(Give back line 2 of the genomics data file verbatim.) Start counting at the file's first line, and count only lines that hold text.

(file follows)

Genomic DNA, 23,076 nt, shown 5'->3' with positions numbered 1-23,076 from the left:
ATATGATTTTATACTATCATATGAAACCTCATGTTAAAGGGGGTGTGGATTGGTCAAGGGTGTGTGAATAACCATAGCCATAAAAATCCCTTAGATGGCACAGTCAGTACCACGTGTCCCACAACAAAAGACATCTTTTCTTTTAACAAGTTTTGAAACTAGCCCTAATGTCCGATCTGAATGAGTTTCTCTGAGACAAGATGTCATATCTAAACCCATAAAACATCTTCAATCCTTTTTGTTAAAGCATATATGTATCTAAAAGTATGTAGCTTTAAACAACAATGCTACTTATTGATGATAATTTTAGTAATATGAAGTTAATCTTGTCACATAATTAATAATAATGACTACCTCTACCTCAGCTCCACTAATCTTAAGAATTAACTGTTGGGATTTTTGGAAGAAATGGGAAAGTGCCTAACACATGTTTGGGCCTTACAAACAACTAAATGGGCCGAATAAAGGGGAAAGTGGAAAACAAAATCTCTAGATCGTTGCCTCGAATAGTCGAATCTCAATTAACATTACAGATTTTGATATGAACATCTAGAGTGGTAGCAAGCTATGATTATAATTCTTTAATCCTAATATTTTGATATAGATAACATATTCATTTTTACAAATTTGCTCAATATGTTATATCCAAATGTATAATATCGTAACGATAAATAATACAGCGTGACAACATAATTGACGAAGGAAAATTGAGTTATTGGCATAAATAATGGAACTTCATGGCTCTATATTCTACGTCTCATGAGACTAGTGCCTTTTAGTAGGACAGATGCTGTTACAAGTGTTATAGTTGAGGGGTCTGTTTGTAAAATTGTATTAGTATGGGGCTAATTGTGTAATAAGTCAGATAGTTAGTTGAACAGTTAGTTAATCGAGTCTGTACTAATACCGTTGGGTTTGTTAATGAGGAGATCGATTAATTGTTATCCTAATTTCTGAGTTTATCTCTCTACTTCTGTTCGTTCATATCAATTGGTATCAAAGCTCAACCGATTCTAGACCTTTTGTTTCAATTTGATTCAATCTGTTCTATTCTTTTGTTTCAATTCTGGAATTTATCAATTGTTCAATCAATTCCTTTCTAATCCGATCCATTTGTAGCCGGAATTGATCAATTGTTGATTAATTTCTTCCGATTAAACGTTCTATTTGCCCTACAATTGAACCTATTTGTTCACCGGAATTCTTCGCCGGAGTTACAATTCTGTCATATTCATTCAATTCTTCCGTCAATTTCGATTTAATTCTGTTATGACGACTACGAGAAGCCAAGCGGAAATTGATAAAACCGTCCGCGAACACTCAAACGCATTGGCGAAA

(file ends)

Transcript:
ATATGATTTTATACTATCATATGAAACCTCATGTTAAAGGGGGTGTGGATTGGTCAAGGGTGTGTGAATAACCATAGCCATAAAAATCCCTTAGATGGCACAGTCAGTACCACGTGTCCCACAACAAAAGACATCTTTTCTTTTAACAAGTTTTGAAACTAGCCCTAATGTCCGATCTGAATGAGTTTCTCTGAGACAAGATGTCATATCTAAACCCATAAAACATCTTCAATCCTTTTTGTTAAAGCATATATGTATCTAAAAGTATGTAGCTTTAAACAACAATGCTACTTATTGATGATAATTTTAGTAATATGAAGTTAATCTTGTCACATAATTAATAATAATGACTACCTCTACCTCAGCTCCACTAATCTTAAGAATTAACTGTTGGGATTTTTGGAAGAAATGGGAAAGTGCCTAACACATGTTTGGGCCTTACAAACAACTAAATGGGCCGAATAAAGGGGAAAGTGGAAAACAAAATCTCTAGATCGTTGCCTCGAATAGTCGAATCTCAATTAACATTACAGATTTTGATATGAACATCTAGAGTGGTAGCAAGCTATGATTATAATTCTTTAATCCTAATATTTTGATATAGATAACATATTCATTTTTACAAATTTGCTCAATATGTTATATCCAAATGTATAATATCGTAACGATAAATAATACAGCGTGACAACATAATTGACGAAGGAAAATTGAGTTATTGGCATAAATAATGGAACTTCATGGCTCTATATTCTACGTCTCATGAGACTAGTGCCTTTTAGTAGGACAGATGCTGTTACAAGTGTTATAGTTGAGGGGTCTGTTTGTAAAATTGTATTAGTATGGGGCTAATTGTGTAATAAGTCAGATAGTTAGTTGAACAGTTAGTTAATCGAGTCTGTACTAATACCGTTGGGTTTGTTAATGAGGAGATCGATTAATTGTTATCCTAATTTCTGAGTTTATCTCTCTACTTCTGTTCGTTCATATCAATTGGTATCAAAGCTCAACCGATTCTAGACCTTTTGTTTCAATTTGATTCAATCTGTTCTATTCTTTTGTTTCAATTCTGGAATTTATCAATTGTTCAATCAATTCCTTTCTAATCCGATCCATTTGTAGCCGGAATTGATCAATTGTTGATTAATTTCTTCCGATTAAACGTTCTATTTGCCCTACAATTGAACCTATTTGTTCACCGGAATTCTTCGCCGGAGTTACAATTCTGTCATATTCATTCAATTCTTCCGTCAATTTCGATTTAATTCTGTTATGACGACTACGAGAAGCCAAGCGGAAATTGATAAAACCGTCCGCGAACACTCAAACGCATTGGCGAAA